- 500 – 1000 CFS = Lower flows. Great for eager first timers and experienced rafters. Class III+ whitewater. Wetsuits only required during cooler months.
- 1000 – 3000 CFS = Medium flows. Great for aggressive first timers and experienced rafters. Plenty of Class III & IV whitewater. Wetsuits required during cooler months.
- 3000 – 5000 CFS = Medium-high flows. Challenging Class IV whitewater, exciting for experienced rafters. Big waves and swift moving water. Wetsuits required. Usual minimum age will be increased.
- Above 5000 CFS = Extreme high flows. Fast moving water, with powerful waves and long rapids. Experience is highly recommended. Wetsuits required. Usual minimum age will be increased.
For advanced highwater paddlers, Split Rock rapids are an incredible (and somewhat scary!) thrill between 7,500 -12,000 CFS. Ned’s Gulch is perfect and at 5,500. Make sure to scout.
The southern half of Yosemite National Park is home to the Merced watershed. The river crashes over Nevada and Vernal Falls as it makes its way into the Yosemite Valley. The main branch of the Merced is 112 miles long and flows freely until it reaches the New Exchequer dam in Lake McClure. From the dam, its waters are diverted west through the foothills and the valley where they eventually reach the San Joaquin River.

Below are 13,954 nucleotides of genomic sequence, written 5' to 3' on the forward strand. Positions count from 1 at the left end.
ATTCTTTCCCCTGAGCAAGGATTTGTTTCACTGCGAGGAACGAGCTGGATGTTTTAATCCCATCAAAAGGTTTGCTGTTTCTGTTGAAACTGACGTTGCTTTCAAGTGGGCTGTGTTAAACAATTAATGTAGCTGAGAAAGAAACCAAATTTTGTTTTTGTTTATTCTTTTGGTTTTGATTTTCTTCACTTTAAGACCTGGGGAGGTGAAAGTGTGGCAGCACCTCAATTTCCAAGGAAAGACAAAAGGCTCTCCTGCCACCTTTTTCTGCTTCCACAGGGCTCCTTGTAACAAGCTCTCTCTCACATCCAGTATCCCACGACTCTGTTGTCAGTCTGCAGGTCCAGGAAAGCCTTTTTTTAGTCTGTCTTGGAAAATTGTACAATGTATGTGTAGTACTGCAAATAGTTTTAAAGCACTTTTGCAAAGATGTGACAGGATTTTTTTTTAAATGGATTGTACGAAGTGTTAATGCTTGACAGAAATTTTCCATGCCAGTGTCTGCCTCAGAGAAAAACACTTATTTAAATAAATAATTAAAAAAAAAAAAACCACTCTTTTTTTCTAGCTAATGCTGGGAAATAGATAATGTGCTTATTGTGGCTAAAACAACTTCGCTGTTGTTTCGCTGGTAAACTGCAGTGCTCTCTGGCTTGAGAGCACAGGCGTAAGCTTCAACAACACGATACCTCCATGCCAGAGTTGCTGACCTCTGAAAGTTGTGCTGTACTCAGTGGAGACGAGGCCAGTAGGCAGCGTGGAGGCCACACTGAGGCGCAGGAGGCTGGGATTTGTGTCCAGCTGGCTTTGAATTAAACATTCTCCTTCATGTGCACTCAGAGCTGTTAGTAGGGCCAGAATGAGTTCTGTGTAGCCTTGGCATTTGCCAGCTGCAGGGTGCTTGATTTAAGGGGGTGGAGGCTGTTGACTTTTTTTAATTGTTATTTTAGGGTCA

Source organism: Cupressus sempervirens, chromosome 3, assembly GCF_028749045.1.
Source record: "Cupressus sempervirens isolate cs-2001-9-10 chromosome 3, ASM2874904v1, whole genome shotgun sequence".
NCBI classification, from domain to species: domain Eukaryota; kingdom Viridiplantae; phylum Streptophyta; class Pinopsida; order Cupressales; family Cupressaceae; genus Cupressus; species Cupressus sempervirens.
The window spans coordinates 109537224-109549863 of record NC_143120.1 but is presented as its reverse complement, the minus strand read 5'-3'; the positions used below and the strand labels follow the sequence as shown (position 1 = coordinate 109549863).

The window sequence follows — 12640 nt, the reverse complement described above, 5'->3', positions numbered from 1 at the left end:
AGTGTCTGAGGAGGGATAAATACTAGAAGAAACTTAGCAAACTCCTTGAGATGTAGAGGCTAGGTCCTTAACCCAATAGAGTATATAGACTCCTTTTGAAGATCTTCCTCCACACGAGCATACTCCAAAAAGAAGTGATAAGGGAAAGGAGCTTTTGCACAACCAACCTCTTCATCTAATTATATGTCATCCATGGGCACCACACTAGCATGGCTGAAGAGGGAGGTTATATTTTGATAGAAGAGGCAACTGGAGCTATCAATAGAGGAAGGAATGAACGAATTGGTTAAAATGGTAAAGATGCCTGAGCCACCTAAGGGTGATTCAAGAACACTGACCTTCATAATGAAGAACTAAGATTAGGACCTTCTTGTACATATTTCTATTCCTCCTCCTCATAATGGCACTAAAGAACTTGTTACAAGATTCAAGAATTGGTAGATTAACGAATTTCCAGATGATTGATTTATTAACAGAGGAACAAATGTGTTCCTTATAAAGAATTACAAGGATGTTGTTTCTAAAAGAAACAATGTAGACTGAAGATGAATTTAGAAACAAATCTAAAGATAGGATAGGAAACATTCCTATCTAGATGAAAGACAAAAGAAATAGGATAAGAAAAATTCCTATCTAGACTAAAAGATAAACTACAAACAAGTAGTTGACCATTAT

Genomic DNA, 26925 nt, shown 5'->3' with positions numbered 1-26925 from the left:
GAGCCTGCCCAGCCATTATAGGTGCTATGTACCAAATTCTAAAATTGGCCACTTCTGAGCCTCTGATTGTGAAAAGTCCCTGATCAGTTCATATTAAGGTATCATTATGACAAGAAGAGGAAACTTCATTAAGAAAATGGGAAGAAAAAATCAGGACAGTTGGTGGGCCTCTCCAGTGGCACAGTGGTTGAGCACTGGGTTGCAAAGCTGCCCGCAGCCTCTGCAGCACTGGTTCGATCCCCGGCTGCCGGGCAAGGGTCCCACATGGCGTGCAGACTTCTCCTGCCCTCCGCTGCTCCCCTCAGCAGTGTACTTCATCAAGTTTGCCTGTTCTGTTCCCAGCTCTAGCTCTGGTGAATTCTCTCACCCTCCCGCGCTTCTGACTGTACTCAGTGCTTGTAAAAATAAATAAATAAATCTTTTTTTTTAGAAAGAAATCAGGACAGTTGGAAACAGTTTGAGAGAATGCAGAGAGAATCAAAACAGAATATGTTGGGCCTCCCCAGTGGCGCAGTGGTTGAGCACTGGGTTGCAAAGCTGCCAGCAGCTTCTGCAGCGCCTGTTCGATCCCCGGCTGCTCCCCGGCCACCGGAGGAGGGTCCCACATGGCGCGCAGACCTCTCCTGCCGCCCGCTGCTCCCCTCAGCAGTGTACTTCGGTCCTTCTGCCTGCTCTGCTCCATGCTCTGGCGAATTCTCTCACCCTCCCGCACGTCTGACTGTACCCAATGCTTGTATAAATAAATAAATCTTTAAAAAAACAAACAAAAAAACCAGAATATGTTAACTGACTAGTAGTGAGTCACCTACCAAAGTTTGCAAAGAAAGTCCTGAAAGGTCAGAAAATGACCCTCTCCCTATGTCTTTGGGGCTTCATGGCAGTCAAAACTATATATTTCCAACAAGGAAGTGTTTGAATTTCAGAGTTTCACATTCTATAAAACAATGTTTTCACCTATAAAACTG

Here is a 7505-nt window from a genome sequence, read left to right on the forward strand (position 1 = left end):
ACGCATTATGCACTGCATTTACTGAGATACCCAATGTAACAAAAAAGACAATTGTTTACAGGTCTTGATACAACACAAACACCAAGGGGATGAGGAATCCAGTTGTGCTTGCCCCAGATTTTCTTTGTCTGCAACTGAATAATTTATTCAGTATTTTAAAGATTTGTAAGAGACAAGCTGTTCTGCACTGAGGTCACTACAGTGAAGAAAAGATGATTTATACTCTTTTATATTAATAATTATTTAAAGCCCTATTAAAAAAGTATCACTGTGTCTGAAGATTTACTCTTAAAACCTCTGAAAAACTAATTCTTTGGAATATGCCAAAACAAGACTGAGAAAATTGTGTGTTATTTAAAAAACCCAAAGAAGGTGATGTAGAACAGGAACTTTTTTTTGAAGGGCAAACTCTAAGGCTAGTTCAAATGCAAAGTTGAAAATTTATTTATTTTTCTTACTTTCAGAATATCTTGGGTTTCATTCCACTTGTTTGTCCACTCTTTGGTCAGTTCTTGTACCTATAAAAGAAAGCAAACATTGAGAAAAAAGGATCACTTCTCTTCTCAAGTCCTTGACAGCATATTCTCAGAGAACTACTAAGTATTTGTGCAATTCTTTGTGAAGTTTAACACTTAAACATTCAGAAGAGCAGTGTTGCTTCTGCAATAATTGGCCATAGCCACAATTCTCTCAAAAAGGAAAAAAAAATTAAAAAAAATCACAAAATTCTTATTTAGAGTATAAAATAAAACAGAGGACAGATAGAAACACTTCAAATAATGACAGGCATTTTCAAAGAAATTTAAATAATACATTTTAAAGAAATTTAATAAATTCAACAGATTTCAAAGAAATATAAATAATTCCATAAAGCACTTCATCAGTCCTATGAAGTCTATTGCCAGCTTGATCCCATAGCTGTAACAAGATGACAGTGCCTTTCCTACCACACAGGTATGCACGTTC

During the Ice Ages, glaciers cut through the area now known as Yosemite National Park creating one of the canyons that holds the Merced River. Most of the valley between the granite batholith of Half Dome and El Capitan was ground to sand by the glaciers and sediment deposits from the Merced can be seen around the town of Livingston in the San Joaquin Valley.
In 1806, Gabriel Moraga lead an expedition through the valley and named the river El Río de Nuestra Señora de la Merced meaning “River of Our Lady of Mercy.” Moraga and his crew came upon the river after a long and dusty ride hence the benevolent title given to the waterway.
The nomadic Yosemite-Mono Lake Paiutes would make the Merced riverbanks their home yearly. The Awani made the Yosemite valley their home as well until their displacement during the Gold Rush. Explorers in the area mistakenly thought their tribal name was “Yosemite” which was actually an Awani word for “grizzly bear.”
An unusual and rare Limestone salamander species can be found along the river valley today.
Over four million people from around the world visit Yosemite National Park and the protected Wild and Scenic Merced watershed each year.